Angiotensin receptor blockers are antihypertensive medicines used to treat high blood pressure. These medicines act as vasodilators to widen the blood vessels (vasodilation) and reduce blood pressure.
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What is angiotensin?
The term ‘angiotensin’ is used to collectively define a group of 4 peptide hormones (angiotensin I – IV) that are crucial for blood pressure regulation. They are part of the renin-angiotensin-aldosterone system.
The first step of angiotensin synthesis is the hepatic formation of angiotensinogen (an inactive precursor), which is initially converted into angiotensin I by renin, and next to angiotensin II by angiotensin-converting enzyme.
The renin-angiotensin-aldosterone system primarily comprises three vital biomolecules namely renin, angiotensin II, and aldosterone, which exert their effects on the kidney, lungs, vascular system, and brain.
The main function of the system is to regulate blood pressure and maintain fluid balance by increasing sodium and water retention and regulating vascular tone.
How angiotensin works?
Angiotensin, particularly angiotensin II, binds to angiotensin II receptors (type I and type II) and increase blood pressure in many ways.
In the kidney, angiotensin II increases sodium reabsorption, which in turn results in increased blood osmolarity and elevated arterial blood pressure.
In the adrenal cortex, angiotensin II induces the secretion of a steroid hormone, aldosterone, which acts by increasing the reabsorption of sodium and excretion of potassium. The net effect is increased blood volume and osmolarity, leading to increased blood pressure.
In the systemic arterioles, binding of angiotensin II to its receptor leads to vasoconstriction, which in turn causes induction of peripheral resistance and systemic blood pressure.
In the brain, angiotensin II acts on the hypothalamus to induce thirst sensation and increase water intake. Moreover, it acts on the posterior pituitary gland to induce the release of antidiuretic hormone, or vasopressin, which in turn causes retention of water in the kidney and elevation of the blood volume.
Lastly, angiotensin II prevents baroreceptor-mediated regulation of blood pressure by reducing the receptor sensitivity.
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What are angiotensin receptor blockers?
Angiotensin receptor blockers, or angiotensin II receptor antagonists, are used to treat high blood pressure, heart failure, chronic kidney diseases, and diabetic nephropathy. They inhibit the action of angiotensin II by blocking the ligand-receptor interaction.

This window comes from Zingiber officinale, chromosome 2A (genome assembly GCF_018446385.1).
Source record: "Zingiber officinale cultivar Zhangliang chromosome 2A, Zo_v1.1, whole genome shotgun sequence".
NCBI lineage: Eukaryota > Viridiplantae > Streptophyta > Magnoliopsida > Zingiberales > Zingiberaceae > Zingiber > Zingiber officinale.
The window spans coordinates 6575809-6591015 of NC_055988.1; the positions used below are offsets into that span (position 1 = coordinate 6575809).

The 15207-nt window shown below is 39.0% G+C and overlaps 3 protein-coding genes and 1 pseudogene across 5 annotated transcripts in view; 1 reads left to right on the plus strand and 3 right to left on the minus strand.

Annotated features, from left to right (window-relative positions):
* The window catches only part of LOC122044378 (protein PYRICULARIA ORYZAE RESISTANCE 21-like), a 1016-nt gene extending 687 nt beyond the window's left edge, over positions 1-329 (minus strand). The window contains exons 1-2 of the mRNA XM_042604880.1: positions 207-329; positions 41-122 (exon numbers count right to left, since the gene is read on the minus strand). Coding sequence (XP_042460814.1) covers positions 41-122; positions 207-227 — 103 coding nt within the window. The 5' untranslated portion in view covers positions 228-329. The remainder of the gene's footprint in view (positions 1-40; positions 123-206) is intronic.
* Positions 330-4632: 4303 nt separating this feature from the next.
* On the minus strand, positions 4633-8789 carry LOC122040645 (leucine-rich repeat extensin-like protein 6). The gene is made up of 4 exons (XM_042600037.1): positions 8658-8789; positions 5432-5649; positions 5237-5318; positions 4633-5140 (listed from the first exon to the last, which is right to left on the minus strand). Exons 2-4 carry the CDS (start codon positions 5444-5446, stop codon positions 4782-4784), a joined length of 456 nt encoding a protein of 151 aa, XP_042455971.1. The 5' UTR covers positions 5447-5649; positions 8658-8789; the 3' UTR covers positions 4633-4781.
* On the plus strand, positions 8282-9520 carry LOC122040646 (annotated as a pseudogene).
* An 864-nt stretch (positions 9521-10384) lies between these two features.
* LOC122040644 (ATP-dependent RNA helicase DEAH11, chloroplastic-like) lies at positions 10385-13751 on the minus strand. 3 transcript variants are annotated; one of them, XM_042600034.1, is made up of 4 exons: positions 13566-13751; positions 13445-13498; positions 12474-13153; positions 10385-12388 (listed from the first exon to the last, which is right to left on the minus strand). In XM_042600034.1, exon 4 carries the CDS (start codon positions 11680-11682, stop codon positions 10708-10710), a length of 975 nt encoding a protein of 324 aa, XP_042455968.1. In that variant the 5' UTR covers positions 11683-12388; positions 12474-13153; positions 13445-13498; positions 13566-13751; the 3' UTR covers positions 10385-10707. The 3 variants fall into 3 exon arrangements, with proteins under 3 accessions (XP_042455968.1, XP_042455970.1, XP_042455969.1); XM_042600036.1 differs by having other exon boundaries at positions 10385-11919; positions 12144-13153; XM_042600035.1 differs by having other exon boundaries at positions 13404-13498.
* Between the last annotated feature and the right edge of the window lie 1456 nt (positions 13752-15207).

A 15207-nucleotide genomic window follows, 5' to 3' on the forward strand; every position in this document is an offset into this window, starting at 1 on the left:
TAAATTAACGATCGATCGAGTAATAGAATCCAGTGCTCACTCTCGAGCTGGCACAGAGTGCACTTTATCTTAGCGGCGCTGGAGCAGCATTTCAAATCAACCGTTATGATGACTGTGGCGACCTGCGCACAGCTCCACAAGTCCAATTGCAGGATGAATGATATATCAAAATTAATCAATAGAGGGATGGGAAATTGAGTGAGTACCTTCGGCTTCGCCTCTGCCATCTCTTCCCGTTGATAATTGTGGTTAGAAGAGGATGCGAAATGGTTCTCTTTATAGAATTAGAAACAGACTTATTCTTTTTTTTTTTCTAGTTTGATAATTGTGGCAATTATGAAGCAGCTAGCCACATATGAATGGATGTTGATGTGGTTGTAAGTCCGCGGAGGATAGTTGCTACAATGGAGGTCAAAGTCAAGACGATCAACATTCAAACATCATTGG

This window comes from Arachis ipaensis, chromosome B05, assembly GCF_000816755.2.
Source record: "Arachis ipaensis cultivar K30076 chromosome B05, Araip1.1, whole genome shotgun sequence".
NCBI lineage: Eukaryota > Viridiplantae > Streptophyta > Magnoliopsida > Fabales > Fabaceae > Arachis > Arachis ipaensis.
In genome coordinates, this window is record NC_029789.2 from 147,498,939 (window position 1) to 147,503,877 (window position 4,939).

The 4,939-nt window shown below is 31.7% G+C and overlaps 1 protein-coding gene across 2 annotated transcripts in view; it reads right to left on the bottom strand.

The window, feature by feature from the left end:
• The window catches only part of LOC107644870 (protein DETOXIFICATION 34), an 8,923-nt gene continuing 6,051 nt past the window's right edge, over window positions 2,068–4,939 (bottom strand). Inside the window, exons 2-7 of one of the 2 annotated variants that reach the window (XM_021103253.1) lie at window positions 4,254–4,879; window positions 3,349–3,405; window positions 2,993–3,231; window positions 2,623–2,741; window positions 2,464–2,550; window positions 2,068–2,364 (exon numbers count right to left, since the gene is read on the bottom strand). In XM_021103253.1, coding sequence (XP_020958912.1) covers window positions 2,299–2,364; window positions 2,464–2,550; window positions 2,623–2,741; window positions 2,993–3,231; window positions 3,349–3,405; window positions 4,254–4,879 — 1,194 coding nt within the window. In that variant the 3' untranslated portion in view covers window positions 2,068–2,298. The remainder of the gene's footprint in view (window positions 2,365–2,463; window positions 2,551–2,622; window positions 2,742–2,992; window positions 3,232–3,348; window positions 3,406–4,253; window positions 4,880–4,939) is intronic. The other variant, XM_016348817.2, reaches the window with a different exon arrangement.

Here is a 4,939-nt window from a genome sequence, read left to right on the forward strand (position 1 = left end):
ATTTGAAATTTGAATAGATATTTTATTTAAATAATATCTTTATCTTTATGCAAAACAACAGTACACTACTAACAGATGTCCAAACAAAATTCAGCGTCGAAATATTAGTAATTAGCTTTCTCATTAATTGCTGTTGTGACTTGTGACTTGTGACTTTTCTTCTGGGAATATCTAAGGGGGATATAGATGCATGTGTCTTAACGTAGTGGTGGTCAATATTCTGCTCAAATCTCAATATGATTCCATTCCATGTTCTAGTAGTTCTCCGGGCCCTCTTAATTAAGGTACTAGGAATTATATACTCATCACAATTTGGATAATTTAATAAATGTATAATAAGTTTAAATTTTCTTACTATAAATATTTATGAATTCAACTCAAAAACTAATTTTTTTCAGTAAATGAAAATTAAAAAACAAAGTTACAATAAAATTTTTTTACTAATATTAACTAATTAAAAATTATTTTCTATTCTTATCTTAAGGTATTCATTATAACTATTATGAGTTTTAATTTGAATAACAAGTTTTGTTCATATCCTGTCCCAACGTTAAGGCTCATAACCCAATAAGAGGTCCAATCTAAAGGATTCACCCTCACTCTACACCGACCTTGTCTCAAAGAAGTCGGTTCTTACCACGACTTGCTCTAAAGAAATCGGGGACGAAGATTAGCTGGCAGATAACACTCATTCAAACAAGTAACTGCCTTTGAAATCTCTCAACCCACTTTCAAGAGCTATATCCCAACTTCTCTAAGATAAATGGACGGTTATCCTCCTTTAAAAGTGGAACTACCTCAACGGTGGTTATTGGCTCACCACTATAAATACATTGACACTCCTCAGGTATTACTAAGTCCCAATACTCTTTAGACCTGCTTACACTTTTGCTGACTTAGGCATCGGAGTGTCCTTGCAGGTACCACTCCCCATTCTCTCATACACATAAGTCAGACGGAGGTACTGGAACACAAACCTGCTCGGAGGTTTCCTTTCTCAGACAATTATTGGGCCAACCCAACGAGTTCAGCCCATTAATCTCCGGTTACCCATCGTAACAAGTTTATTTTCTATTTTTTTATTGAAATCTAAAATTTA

In simple words, angiotensin receptor blockers dilate or widen the blood vessel so that the blood can flow easily through the circulation. Also, they regulate blood volume by reducing sodium and water retention.
Angiotensin receptor blockers are particularly helpful when angiotensin II level is too much elevated in the body. Too high angiotensin II levels can lead to excessive fluid retention, sustained increase in blood pressure, and expansion of the heart, which may altogether cause heart failure.
However, too low angiotensin II can be detrimental as well. It can lead to abnormal blood volume regulation, increased potassium retention, and excessive loss of sodium and water, which altogether can cause significantly low blood pressure.
What are the side-effects of angiotensin receptor blockers?
Angiotensin receptor blockers usually do not have side-effects. Some people, however, can develop mild side-effects due to consumption of new medicine, or due to having a higher dose of the medicine.
The most common side-effects include dizziness, headache, fatigue, flu-like symptoms, higher blood potassium level, or skin swelling due to fluid accumulation (angioedema).
In some rare cases, the blockers can cause severe diarrhea and loss of body weight. These symptoms call for immediate medical attention.
Women who are pregnant, or planning to become pregnant, should not take these blockers because of the possible harmful effects on fetal development.
Do angiotensin receptor blockers react with other medicines?
It is not recommended to take the blockers along with angiotensin-converting enzyme inhibitors. Taking both the medicines together can lead to very high blood potassium levels, which can further increase the risk of acute kidney injury and heart rhythm abnormalities.
In addition, certain painkillers and mild potassium-sparing diuretics can increase the risk of high blood potassium level, if taken together with the blockers.
For better results, people consuming angiotensin receptor blockers should limit their salt intake. Also, too much alcohol consumption can increase blood pressure and reduce the efficacy of the blockers.
What are the benefits of angiotensin receptor blockers?
Angiotensin receptor blockers have several benefits. In addition to reducing the risk of cardiovascular and kidney disorders, these blockers prevent organ damage and comorbidities caused by high blood pressure. The comorbid conditions that get maximum benefits from angiotensin receptor blockers include diabetes, microalbuminuria, and left ventricular dysfunction.
Most importantly, the blockers inhibit the functions of angiotensin II by directly blocking the receptor. This is more advantageous than reducing the level of angiotensin II in the body.
Moreover, studies have shown that the adherence to angiotensin receptor blocker-mediated therapies is higher than that observed in other antihypertensive medicines. Good treatment adherence is associated with better management of blood pressure.